Mic Wright is sceptical about Google’s motivation in launching their new “smart” glasses, suggesting that their real purpose is to flog us products and services we don’t need and don’t want.
Google’s much-quoted, unofficial mantra, “don’t be evil”, has given columnists like me a lot to play with it the past, for example when Google tried to shimmy its way into China, was caught collecting private info using Google StreetView cars or when it skirted round Apple’s privacy protections in Safari to serve ads to iOS users. But these examples will be recalled as quaint if the search monolith’s Project Glass ever becomes a consumer product.
The aim of Project Glass is essentially to make the heads-up display (HUD) technology available currently to fighter pilots and rich guys who like ugly glasses available to everyone. The, uh, delightfully styled Project Glass spectacles project directions, text messages, emails and other data directly onto a screen in front of your eyes, while still allowing you to see the real world. The device will also allow users to video chat, take photos and purchase products while wandering around “IRL”.
I’ll admit, the William Gibson fan in me loves the idea: it’s augmenting reality in the most direct way we have seen thus far. But the fact that it’s Google behind the plan gives me the heebie-jeebies, because the voracious data gobbler of Mountain View has proved itself time and again to be unacceptably lax when it comes to treating human beings with respect. We are data points in Google’s desire to acquire data to sell to advertisers. To put it in tech blog parlance, you are always the product when you deal with Google.
And I think someone else deserves to have their name slapped on the Project Glass patent. Eric Athur Blair, aka George Orwell, wrote the following in 1949, within the pages of 1984:
It was terribly dangerous to let your thoughts wander when you were in any public place or within range of a telescreen. The smallest thing could give you away. A nervous tic, an unconscious look of anxiety, a habit of muttering to yourself – anything that carried with it the suggestion of abnormality, of having something to hide… an improper expression on your face was itself a punishable offence. There was even a word for it in Newspeak: facecrime…
Project Glass is a step towards a world where facecrime exists. While Google is selling the technology to the world as an ambient extension of the web’s abilities to make your life more convenient, it’s also a move to make you a more valuable node in Google’s data network. The device will constantly suck up information from your real world interactions, providing the most thorough picture of your movements ever recorded. Don’t think politicians, marketeers and the security services won’t be twitching to dip their mandibles in that sweet nectar.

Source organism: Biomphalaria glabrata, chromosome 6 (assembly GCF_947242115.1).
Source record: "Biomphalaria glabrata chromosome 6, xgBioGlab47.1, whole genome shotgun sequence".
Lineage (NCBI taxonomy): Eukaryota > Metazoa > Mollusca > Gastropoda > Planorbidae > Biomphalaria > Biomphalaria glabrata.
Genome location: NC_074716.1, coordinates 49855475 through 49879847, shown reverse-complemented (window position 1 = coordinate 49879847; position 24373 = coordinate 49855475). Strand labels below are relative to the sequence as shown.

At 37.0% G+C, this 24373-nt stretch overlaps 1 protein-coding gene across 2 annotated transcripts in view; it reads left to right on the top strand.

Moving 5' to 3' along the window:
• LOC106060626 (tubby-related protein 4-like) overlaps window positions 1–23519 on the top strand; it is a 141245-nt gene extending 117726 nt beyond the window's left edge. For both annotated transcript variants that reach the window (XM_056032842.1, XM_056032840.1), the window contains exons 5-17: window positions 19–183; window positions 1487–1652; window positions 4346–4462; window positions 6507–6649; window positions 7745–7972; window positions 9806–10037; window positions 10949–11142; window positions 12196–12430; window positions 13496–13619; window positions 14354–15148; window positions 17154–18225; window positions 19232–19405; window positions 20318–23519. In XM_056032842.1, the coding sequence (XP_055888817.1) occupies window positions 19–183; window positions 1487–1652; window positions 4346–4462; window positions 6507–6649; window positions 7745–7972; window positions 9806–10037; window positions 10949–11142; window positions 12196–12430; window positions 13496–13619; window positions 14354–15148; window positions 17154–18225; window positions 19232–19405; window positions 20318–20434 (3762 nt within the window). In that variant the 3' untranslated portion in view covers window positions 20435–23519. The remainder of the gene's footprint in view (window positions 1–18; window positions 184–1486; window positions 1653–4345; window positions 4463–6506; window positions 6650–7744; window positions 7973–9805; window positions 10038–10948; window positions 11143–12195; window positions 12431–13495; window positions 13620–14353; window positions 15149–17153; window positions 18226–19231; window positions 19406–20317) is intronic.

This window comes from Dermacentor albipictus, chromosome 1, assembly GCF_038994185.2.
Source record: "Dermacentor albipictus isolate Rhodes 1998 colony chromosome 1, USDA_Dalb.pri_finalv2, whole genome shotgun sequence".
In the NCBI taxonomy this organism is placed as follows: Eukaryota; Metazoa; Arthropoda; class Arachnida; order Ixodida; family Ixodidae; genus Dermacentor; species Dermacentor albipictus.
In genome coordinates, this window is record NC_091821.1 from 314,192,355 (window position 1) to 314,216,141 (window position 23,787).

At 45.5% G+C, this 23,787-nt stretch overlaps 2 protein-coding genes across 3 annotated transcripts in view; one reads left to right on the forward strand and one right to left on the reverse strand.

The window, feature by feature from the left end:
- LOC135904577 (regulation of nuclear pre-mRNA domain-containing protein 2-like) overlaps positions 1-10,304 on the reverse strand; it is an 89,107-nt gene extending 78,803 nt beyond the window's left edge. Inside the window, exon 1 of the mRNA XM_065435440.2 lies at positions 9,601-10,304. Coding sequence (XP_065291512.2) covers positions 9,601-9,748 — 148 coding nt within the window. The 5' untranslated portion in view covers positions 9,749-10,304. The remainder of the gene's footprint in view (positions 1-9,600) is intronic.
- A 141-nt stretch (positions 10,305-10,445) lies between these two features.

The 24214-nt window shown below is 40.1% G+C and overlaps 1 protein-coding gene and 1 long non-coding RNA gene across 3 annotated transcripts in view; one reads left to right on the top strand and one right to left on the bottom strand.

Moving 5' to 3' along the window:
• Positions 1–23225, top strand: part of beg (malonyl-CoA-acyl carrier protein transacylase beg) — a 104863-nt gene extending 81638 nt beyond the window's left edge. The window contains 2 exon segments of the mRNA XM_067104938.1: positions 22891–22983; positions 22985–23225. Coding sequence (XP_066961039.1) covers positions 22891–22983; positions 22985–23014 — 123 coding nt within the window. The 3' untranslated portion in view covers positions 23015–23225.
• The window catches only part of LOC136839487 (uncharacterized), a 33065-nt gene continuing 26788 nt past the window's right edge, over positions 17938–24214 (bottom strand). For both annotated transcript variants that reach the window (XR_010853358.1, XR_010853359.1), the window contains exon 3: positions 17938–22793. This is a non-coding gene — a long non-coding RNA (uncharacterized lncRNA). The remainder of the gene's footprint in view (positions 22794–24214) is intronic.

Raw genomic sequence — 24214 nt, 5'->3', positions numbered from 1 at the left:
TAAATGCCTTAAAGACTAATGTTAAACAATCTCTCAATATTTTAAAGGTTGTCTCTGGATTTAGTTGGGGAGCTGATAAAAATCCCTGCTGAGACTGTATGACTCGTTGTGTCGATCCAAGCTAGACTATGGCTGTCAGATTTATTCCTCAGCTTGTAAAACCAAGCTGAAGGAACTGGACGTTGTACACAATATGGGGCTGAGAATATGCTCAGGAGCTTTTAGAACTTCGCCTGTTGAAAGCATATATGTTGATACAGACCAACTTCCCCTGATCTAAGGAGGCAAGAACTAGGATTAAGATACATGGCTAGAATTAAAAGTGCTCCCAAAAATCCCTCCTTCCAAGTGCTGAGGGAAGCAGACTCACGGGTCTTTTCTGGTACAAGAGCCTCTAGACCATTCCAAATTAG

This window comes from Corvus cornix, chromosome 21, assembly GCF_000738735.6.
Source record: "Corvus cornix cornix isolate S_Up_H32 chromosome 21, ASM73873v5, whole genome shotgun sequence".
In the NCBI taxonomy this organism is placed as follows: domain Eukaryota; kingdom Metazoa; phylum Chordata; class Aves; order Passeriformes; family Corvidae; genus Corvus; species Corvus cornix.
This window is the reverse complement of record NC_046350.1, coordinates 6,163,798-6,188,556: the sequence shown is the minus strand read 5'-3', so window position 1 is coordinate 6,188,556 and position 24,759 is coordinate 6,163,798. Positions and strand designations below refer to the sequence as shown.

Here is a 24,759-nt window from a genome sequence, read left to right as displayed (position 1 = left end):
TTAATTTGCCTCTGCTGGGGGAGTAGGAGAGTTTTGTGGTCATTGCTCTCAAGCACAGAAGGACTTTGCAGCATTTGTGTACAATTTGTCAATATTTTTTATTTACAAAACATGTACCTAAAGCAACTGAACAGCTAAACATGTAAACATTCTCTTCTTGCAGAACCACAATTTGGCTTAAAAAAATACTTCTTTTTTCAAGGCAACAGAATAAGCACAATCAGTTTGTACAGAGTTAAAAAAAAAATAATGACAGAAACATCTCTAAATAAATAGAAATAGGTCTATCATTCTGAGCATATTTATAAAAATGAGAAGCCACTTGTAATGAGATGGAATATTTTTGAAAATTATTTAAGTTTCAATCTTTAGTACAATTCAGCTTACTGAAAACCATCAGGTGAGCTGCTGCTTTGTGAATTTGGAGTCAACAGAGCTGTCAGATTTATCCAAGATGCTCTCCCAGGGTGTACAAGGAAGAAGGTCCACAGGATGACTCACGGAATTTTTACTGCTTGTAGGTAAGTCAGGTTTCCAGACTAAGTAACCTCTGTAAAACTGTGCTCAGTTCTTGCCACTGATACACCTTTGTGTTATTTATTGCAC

Of course, Google’s marketing materials don’t quite describe it like that. Instead, they say: “We think technology should work for you – to be there when you need it and get out of your way when you don’t…Google started Project Glass to build this kind of technology, one that helps you explore and share the world, putting you back into the moment…”
“Back” into the moment? Only someone with severe social problems could have phrased it quite like that. It’s a classic example of engineerthink versus the mindset of normal human beings. Software engineers have, in the main, forgotten what it is like to “be in the moment”, if they ever knew in the first place.
Ordinary people haven’t, yet, but the proliferation of time-sucking smartphones is certainly pushing them that way: witness the sea of flashes from any crowd watching a gig these days. Project Glass hastens the time when unencumbered real-world recreation comes to be seen as an exotic luxury.
Of course, Google won’t actually “reclaim” the moment for you, but it will monetize your moments. Project Glass is the telescreen made real, strapped directly onto your face, pumping adverts into your retina, encouraging you to perpetually jones for more information in a way that will make today’s Twitter addicts seem slothful and non-reactive.
There is something grimly inevitable about Project Glass, but we should nevertheless resist it. Fighter pilots need HUDs because they are multitasking in an environment where a consistent information feed represents the difference between life and death. I’d humbly submit that doing a spot of shopping or meeting your friends for a skinny latte are not tasks where you need a persistent data feed vomiting info into your field of vision, however.
What will be lost with the proliferation of Google glasses, and what will be gained? Project Glass will not materially improve our lives. It will improve Google’s databases and make it easier to sell, sell, sell us more products and services. Ultimately, whatever the utopian rhetoric of Google’s cash-rich, sense-light engineering team, Project Glass will make you the easiest piece of meat to market to in history.